Is your student being prepared for life after school? Under federal law, the School District of Philadelphia is required to provided “transition services” for students with disabilities, which are “activities designed to prepare the child for further education, independent living and employment.”
All children with Individualized Education Programs (IEP) between the ages of 14 and 21 are required to receive these services. If you feel that your child is not receiving the services they need to succeed, or have questions about transition services, the Law Center wants to hear from you. Contact staff attorney Darlene Hemerka at 267-546-1314 or email@example.com
September 2019–Our client Antonio Spence, a 2019 graduate of Philadelphia Public Schools, has dreamed of attending college. During his senior year, Antonio and his family learned that, although he was well on track to graduate, he was performing significantly below grade level on math and reading and would likely have difficulty completing higher education. Antonio has specific learning disability, which affects his ability to complete many types of schoolwork. His disability does not affect his general intelligence, and with adequate support individualized for his needs, he could have performed at grade level.
The Public Interest Law Center represented Antonio and his family in a due process complaint filed on May 30 with the Office of Dispute Resolution against the School District of Philadelphia, alleging that the School District failed to provide Antonio with individualized services he needed. On September 19, 2019, we reached an amicable settlement with the District. Antonio will receive compensatory education funding from the District. Compensatory education funding can be used to pay for services including but not limited to Speech Therapy, Occupational Therapy, Tutoring, ESY(Extended School Year), Educational Programs, Career and Transitional Services, Educational Technology and others.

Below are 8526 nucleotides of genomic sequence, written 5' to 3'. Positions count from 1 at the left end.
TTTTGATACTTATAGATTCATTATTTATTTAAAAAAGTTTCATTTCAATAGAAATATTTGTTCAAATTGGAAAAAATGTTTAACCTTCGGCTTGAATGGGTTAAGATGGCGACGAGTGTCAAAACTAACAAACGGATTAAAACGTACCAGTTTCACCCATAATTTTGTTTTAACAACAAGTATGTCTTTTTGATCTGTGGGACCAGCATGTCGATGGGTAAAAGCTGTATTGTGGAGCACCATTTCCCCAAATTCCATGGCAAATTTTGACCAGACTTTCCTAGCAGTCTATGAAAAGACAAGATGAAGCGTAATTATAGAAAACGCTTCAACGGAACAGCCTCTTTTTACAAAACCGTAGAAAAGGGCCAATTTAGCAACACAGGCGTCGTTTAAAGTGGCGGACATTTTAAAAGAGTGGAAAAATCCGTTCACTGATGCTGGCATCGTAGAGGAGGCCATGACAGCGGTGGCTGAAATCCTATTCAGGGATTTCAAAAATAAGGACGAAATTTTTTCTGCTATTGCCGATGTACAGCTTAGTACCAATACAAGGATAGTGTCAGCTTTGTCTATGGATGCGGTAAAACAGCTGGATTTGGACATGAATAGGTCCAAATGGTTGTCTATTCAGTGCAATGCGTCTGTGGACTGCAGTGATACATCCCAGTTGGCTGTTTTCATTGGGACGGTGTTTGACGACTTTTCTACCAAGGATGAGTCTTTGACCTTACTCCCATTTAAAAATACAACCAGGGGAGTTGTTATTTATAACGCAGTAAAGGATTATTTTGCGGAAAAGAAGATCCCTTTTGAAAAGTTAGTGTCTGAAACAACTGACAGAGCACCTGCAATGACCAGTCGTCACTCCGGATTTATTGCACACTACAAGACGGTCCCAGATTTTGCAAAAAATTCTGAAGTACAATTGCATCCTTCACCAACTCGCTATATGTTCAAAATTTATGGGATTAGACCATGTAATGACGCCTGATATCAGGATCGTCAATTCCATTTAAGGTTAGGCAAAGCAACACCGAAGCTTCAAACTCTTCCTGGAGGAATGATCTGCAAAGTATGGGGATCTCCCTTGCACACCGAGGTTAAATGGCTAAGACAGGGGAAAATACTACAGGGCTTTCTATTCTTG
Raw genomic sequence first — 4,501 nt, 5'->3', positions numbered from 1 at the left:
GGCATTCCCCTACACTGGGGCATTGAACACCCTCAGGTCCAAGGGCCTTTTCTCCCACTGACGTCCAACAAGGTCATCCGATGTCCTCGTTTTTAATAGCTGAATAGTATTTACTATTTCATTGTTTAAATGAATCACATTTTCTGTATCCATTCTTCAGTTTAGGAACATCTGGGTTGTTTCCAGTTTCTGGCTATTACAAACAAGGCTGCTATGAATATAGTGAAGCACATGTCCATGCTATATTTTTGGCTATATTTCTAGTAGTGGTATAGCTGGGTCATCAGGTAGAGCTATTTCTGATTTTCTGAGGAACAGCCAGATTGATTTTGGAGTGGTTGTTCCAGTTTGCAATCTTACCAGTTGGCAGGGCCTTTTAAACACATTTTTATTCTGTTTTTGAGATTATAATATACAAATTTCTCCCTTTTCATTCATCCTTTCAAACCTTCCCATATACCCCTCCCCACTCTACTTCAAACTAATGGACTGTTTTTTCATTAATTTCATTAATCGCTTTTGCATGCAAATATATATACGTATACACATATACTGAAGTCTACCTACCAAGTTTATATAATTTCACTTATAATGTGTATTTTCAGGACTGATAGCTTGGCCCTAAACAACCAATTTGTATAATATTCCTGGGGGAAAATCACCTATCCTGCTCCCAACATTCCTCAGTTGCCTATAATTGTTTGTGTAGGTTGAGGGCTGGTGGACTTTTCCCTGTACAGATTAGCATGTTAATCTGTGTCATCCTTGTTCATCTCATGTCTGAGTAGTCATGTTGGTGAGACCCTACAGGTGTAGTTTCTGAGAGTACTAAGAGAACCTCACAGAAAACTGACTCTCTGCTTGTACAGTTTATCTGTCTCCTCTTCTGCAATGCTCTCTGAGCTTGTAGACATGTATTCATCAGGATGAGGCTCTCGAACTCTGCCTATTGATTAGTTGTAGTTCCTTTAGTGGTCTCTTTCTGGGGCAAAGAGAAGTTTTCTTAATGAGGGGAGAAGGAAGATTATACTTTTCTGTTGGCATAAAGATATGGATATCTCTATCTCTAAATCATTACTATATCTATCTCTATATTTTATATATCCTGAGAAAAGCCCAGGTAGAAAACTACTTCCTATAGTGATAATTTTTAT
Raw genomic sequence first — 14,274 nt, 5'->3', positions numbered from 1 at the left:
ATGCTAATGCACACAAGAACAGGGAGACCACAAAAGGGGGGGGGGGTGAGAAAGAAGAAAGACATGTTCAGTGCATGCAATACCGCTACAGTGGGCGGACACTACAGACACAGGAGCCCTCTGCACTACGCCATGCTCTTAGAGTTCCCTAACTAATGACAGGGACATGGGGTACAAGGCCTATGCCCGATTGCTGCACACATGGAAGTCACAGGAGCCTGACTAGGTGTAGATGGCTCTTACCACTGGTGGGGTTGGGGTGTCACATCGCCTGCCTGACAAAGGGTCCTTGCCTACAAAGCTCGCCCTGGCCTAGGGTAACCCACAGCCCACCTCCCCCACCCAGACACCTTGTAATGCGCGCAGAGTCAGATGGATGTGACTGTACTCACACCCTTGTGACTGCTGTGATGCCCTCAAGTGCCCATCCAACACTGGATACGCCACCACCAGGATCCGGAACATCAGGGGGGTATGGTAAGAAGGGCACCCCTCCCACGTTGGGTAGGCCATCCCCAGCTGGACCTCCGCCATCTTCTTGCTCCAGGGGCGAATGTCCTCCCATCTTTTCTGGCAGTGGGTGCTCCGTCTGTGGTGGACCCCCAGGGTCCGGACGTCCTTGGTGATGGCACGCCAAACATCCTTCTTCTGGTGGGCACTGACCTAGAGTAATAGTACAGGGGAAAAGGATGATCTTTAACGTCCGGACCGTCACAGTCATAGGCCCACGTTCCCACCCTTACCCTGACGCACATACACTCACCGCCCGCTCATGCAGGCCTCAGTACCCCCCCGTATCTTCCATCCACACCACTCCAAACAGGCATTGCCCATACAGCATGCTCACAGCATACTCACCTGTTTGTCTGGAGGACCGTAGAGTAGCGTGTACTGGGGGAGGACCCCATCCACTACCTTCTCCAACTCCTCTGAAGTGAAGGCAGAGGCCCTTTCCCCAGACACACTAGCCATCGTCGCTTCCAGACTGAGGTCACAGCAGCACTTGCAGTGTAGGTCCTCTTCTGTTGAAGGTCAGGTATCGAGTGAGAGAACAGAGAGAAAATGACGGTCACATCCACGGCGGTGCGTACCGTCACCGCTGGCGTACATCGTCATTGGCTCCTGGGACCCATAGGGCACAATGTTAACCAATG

All students with disabilities have the legal right to receive services to prepare them for their goals for life after they leave high school. These goals can include higher education, employment, and independent living. Far too often, however, students and their families are unaware of the services they should be receiving, and many do not receive the support they need to reach their goals.
“We see students who believe that they are ready for a life transition, only to find out at the last minute that they are not prepared.”
“We see students who believe that they are ready for a life transition, only to find out at the last minute that they are not prepared,” said Darlene Hemerka, a Public Interest Law Center staff attorney who represented Antonio and his family. “Public schools must provide students with disabilities the transition services that they are legally entitled to receive.”
Throughout his education, Antonio had a solid record of behavior and attendance, and one of his parents regularly attended meetings to discuss his Individualized Education Programs (IEP). He was provided early intervention services while in pre-school, but did not receive any special education services until May of Second Grade. Finally, his parents requested an evaluation, and Antonio was diagnosed with specific learning disability.
Specific learning disabilities affect over 2.8 million students nationwide. One of the most common specific learning disabilities is dyslexia, a learning disability that makes reading difficult. With support, students with specific learning disabilities can perform at grade level in school.
The Complaint alleged Antonio was never offered Extended School Year services, which would have helped him preserve any educational gains he had made during the year and that, while Antonio received accommodations throughout school, the school District never informed Antonio that he would have to apply for accommodations for the SAT. He did not receive any accommodations when taking the SAT. Other allegations included the District did not inform Antonio on the process for accommodations in a college setting or connect him with any outside agencies such as the Office of Vocational Rehabilitation, which has expertise in helping people with disabilities prepare for and obtain employment. Antonio, who graduated in June 2019, is now taking a year to prepare for further education.